Vehicle cybersecurity vulnerabilities could impact a vehicle's safe operation. Therefore, engineers should ensure that systems are designed free of unreasonable risks to motor vehicle safety, including those that may result due to existence of potential cybersecurity vulnerabilities. The automotive industry is making vehicle cybersecurity an organizational priority.
Silicone rubber is comprised of inorganic-organic polymers. These materials consist of an inorganic backbone with organic side groups attached to silicon atoms. This family of polymers possesses unmatched versatility giving the formulator and user multiple forms and methods to cross link the polymers into rubber materials having the widest service temperature range of any rubber material. This course is designed to provide the participant with a thorough understanding of silicone’s engineering characteristics.
Rubber – a loosely cross-linked network of polymer chains that when strained to high levels will forcibly return to at or near it original dimensions. This course is designed to provide the participant with a thorough understanding of rubber’s engineering characteristics. This class will introduce the various sources of rubber, both natural and synthetic. The class will contrast the differences between rubber and plastics; including thermoplastic rubber. Detailed discussions on how to select the correct rubber polymer for the application, highlighting the pros and cons of each major rubber type.
This course will introduce the participants to the factors governing fuel-material compatibility and methods to predict and empirically determine compatibility for new alternative fuel chemistries. By understanding the mechanisms and factors associated with chemically-induced degradation, participants will be able to assess the impact of fuel chemistry to infrastructure components, including those associated with vehicle fuel systems. This course is unique in that it looks at compatibility from a fuel chemistry perspective, especially new fuel types such as alcohols and other biofuels.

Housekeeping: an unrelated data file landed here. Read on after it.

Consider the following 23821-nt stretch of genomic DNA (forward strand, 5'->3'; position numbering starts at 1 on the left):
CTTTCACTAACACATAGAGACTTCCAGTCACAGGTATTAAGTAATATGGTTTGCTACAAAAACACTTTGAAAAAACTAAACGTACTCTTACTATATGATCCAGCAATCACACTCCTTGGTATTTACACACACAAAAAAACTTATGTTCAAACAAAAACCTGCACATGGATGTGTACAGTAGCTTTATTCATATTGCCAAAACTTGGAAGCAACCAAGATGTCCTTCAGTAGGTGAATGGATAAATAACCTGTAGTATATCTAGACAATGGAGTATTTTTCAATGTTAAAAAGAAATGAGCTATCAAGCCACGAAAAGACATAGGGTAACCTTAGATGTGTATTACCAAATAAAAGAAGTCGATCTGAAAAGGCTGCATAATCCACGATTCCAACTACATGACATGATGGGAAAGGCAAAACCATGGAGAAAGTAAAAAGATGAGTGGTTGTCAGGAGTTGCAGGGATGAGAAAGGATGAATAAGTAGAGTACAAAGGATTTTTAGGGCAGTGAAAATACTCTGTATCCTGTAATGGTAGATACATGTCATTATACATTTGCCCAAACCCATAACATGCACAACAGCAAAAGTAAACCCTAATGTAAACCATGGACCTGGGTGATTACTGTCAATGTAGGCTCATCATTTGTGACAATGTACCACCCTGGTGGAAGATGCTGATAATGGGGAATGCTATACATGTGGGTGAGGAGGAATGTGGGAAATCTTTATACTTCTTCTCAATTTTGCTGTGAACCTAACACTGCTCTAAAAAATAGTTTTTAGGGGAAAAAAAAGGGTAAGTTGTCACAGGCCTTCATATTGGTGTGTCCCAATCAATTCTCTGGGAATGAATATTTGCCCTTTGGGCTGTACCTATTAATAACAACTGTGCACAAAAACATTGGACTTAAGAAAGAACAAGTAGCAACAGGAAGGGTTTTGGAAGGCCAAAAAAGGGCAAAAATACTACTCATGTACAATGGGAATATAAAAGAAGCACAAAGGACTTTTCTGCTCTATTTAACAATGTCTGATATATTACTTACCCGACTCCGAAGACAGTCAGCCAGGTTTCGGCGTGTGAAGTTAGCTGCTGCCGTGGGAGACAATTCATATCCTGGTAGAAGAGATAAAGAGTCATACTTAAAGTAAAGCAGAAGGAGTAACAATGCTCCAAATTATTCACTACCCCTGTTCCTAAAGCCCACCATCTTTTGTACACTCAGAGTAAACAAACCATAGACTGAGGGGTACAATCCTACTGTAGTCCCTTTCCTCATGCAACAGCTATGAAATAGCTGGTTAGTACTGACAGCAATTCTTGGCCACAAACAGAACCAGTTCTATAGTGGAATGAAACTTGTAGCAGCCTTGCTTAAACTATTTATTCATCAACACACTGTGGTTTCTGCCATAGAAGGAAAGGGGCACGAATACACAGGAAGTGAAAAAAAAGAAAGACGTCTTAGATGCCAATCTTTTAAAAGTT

Part 21 is the FAA regulation that provides the regulatory framework to conduct certification of products and parts. This includes the engineering, airworthiness, production and quality systems. The aerospace industry is hinged around compliance with Part 21; however, comprehension of Part 21 and its role in civil certification is challenging. This course is designed to provide participants with an understanding of the processes that encompass aircraft certification, including compliance with FARs, certification procedures and post certification responsibilities.
The requirements for producing an FAA approved replacement part can be daunting. Understanding the steps required in the FAA Parts Manufacturer Approval (PMA) process can greatly streamline the approval life-cycle and reduce unnecessary costs and delays, thereby shortening the time and cost to market. This course is designed for those organizations and individuals interested in designing and manufacturing replacement parts for civil aviation aircraft. This two-day course covers the crucial subjects and steps of the FAA-PMA approval process.
Fastener experts believe that upwards of 95% of all fastener failures are the result of either the wrong fastener for the job or improper installation. Whether this shocking figure is accurate or not, it is irrefutable that threaded fasteners are poorly misunderstood by many in both the fastener and user communities. In October 1990 the USS Iwo Jima suffered a catastrophic steam valve accident minutes after leaving port following repairs to its steam plant. In one of the single most deadly events of Operation Desert Storm, ten of the eleven crewmen present in the engine compartment would lose their lives.